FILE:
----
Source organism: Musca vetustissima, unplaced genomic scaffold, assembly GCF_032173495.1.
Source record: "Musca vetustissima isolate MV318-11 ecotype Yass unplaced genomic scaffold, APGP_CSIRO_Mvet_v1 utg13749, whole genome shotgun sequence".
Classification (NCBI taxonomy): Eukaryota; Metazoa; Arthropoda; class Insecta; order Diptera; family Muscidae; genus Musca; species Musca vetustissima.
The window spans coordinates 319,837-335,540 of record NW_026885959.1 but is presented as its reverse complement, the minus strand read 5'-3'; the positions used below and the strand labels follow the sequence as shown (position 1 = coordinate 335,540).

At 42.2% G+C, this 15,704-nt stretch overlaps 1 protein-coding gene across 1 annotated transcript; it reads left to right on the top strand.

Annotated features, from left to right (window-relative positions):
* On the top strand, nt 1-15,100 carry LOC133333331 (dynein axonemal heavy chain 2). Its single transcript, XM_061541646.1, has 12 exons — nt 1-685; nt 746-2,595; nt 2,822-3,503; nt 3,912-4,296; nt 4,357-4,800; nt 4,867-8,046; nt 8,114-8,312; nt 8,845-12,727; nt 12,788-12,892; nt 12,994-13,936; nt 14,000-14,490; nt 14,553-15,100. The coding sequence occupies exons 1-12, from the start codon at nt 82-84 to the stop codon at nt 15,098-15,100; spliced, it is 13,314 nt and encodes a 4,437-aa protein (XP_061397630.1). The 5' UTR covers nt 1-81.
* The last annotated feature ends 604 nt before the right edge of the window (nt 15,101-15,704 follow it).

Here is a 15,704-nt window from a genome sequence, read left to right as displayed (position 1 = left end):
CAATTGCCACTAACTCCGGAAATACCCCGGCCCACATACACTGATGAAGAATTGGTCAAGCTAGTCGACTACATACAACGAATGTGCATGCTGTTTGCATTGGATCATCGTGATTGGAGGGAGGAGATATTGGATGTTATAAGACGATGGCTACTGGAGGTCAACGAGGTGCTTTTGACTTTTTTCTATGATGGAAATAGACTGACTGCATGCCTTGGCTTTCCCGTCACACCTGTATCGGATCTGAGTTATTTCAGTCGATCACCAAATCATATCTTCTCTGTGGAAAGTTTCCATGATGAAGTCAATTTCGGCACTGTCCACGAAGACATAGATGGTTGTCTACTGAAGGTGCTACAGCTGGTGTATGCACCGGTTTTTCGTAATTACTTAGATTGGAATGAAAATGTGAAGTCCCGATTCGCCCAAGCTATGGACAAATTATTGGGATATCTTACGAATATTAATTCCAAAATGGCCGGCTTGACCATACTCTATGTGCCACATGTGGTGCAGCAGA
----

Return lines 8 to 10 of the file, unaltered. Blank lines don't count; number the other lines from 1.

* The last annotated feature ends 604 nt before the right edge of the window (nt 15,101-15,704 follow it).

Here is a 15,704-nt window from a genome sequence, read left to right as displayed (position 1 = left end):
CAATTGCCACTAACTCCGGAAATACCCCGGCCCACATACACTGATGAAGAATTGGTCAAGCTAGTCGACTACATACAACGAATGTGCATGCTGTTTGCATTGGATCATCGTGATTGGAGGGAGGAGATATTGGATGTTATAAGACGATGGCTACTGGAGGTCAACGAGGTGCTTTTGACTTTTTTCTATGATGGAAATAGACTGACTGCATGCCTTGGCTTTCCCGTCACACCTGTATCGGATCTGAGTTATTTCAGTCGATCACCAAATCATATCTTCTCTGTGGAAAGTTTCCATGATGAAGTCAATTTCGGCACTGTCCACGAAGACATAGATGGTTGTCTACTGAAGGTGCTACAGCTGGTGTATGCACCGGTTTTTCGTAATTACTTAGATTGGAATGAAAATGTGAAGTCCCGATTCGCCCAAGCTATGGACAAATTATTGGGATATCTTACGAATATTAATTCCAAAATGGCCGGCTTGACCATACTCTATGTGCCACATGTGGTGCAGCAGA